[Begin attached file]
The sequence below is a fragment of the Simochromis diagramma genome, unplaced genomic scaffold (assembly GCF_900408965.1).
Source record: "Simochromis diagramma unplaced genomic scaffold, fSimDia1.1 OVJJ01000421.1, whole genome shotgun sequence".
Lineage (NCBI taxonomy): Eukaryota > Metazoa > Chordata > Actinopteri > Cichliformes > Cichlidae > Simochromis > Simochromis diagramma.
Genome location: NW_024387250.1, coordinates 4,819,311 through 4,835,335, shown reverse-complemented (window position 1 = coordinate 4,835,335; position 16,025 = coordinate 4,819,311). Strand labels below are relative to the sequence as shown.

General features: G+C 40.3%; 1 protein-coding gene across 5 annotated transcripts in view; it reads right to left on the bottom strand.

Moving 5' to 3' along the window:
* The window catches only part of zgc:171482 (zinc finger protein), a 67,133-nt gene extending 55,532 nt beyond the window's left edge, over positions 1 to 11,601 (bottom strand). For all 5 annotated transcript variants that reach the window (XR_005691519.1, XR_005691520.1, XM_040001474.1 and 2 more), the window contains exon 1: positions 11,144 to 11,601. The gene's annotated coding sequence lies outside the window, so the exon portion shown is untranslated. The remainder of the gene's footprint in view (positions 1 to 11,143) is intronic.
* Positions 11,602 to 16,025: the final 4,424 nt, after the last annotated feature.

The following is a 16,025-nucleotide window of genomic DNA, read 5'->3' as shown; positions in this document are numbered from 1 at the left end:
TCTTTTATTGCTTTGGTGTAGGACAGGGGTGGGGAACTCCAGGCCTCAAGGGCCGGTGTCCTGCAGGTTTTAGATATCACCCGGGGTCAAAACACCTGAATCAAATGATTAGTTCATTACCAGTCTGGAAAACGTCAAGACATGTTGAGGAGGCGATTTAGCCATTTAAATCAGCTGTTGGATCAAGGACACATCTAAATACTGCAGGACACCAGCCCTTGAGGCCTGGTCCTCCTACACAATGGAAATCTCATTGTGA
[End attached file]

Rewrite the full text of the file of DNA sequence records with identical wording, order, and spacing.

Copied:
The sequence below is a fragment of the Simochromis diagramma genome, unplaced genomic scaffold (assembly GCF_900408965.1).
Source record: "Simochromis diagramma unplaced genomic scaffold, fSimDia1.1 OVJJ01000421.1, whole genome shotgun sequence".
Lineage (NCBI taxonomy): Eukaryota > Metazoa > Chordata > Actinopteri > Cichliformes > Cichlidae > Simochromis > Simochromis diagramma.
Genome location: NW_024387250.1, coordinates 4,819,311 through 4,835,335, shown reverse-complemented (window position 1 = coordinate 4,835,335; position 16,025 = coordinate 4,819,311). Strand labels below are relative to the sequence as shown.

General features: G+C 40.3%; 1 protein-coding gene across 5 annotated transcripts in view; it reads right to left on the bottom strand.

Moving 5' to 3' along the window:
* The window catches only part of zgc:171482 (zinc finger protein), a 67,133-nt gene extending 55,532 nt beyond the window's left edge, over positions 1 to 11,601 (bottom strand). For all 5 annotated transcript variants that reach the window (XR_005691519.1, XR_005691520.1, XM_040001474.1 and 2 more), the window contains exon 1: positions 11,144 to 11,601. The gene's annotated coding sequence lies outside the window, so the exon portion shown is untranslated. The remainder of the gene's footprint in view (positions 1 to 11,143) is intronic.
* Positions 11,602 to 16,025: the final 4,424 nt, after the last annotated feature.

The following is a 16,025-nucleotide window of genomic DNA, read 5'->3' as shown; positions in this document are numbered from 1 at the left end:
TCTTTTATTGCTTTGGTGTAGGACAGGGGTGGGGAACTCCAGGCCTCAAGGGCCGGTGTCCTGCAGGTTTTAGATATCACCCGGGGTCAAAACACCTGAATCAAATGATTAGTTCATTACCAGTCTGGAAAACGTCAAGACATGTTGAGGAGGCGATTTAGCCATTTAAATCAGCTGTTGGATCAAGGACACATCTAAATACTGCAGGACACCAGCCCTTGAGGCCTGGTCCTCCTACACAATGGAAATCTCATTGTGA